Development of non-invasive methods and systems for the assessment of hive health (PH17001)
What’s it all about?
The strength and health of bee colonies used for pollination need to be assured both on delivery to the grower, for their capacity to pollinate crops, and on return to the beekeeper. Current practice includes the inspection of colonies by opening a sample of the hives on delivery and return. This task can be expensive and time-consuming, and may increase the risk of spreading or exposing the colony to disease.
This project is developing knowledge about the characteristics of a colony that will deliver effective pollination across different horticulture crops, to enable quality assurance models to be developed for growers and beekeepers alike. The project is also set to test available hive sensing technologies to evaluate if they are fit for purpose.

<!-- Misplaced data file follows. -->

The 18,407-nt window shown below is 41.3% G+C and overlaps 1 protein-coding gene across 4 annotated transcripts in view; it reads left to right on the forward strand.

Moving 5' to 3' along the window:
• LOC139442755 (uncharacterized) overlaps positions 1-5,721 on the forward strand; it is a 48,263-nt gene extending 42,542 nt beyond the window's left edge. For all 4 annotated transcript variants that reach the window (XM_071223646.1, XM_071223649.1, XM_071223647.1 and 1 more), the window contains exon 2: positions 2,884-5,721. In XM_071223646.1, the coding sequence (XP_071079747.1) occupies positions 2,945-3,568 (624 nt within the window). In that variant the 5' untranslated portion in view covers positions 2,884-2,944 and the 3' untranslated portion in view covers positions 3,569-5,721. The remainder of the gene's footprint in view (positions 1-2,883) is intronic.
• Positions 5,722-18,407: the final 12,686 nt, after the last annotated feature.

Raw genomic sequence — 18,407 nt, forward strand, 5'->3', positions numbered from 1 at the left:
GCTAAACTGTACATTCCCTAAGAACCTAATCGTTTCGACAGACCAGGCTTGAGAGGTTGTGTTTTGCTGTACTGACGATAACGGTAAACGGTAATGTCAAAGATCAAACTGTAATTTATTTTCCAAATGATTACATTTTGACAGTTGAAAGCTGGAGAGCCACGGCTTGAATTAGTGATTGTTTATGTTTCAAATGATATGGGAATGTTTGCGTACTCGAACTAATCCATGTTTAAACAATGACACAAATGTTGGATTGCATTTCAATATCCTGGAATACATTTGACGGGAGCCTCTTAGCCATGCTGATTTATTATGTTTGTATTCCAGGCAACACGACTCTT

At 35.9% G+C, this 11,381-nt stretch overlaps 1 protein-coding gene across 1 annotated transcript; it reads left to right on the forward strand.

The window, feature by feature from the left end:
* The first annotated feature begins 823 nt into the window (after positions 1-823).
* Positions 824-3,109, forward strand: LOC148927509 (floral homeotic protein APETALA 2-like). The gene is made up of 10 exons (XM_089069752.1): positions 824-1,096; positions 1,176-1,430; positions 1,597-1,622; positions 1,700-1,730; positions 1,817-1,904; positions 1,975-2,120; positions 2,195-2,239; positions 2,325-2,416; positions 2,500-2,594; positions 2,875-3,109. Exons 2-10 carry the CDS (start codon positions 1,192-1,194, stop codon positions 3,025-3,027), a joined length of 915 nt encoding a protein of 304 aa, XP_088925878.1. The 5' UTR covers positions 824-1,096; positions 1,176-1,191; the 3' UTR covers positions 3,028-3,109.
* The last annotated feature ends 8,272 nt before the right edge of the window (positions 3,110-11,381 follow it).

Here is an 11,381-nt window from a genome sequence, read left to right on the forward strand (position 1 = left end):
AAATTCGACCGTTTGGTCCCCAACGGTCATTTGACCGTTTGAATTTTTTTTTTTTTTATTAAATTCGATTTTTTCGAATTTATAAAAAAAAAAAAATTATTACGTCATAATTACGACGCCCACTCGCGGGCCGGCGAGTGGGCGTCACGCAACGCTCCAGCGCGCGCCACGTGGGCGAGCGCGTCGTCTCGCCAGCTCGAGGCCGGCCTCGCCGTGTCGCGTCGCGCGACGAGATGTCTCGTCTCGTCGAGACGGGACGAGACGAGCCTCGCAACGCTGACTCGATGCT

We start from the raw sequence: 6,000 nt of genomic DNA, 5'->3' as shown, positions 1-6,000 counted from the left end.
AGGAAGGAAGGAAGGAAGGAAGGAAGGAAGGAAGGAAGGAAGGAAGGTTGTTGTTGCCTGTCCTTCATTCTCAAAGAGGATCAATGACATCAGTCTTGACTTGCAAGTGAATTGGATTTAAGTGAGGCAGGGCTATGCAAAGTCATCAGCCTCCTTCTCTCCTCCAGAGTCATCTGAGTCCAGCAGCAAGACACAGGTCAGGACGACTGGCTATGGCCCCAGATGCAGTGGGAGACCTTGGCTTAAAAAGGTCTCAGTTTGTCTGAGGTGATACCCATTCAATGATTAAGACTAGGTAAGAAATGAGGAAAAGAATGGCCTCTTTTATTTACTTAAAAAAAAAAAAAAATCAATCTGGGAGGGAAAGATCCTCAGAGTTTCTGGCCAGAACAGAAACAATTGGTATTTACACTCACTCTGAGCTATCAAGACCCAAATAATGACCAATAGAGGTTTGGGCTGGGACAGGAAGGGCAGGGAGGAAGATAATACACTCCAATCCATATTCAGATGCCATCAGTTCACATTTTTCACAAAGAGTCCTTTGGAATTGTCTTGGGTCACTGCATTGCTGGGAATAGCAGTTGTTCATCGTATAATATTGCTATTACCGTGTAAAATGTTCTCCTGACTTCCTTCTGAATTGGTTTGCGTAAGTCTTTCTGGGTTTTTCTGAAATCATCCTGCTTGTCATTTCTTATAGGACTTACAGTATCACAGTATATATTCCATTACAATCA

Field work will be conducted on crops including almonds, avocados and blueberries.
Watch this presentation developed by the research team which looks at Improvements in beekeeping to optimize pollination and food security. You can use the below password to access the presentation:
A range of sensing technologies is being tested in the apiary against standard auditing procedures. Temperature, humidity, bee transit, hive weight, and infra-red sensing cameras are compared with full frame-by-frame (FOB) audits and Number of Frame (NOF) audits.
Detailed comparisons of auditing procedures, the proportion of pollen foragers and total foragers numbers over a range of temperatures, times of day and colony strength were completed, analysed and described in a PhD thesis, submitted for final examination. A critical review and revision of the calculations that underpin hive standards was completed.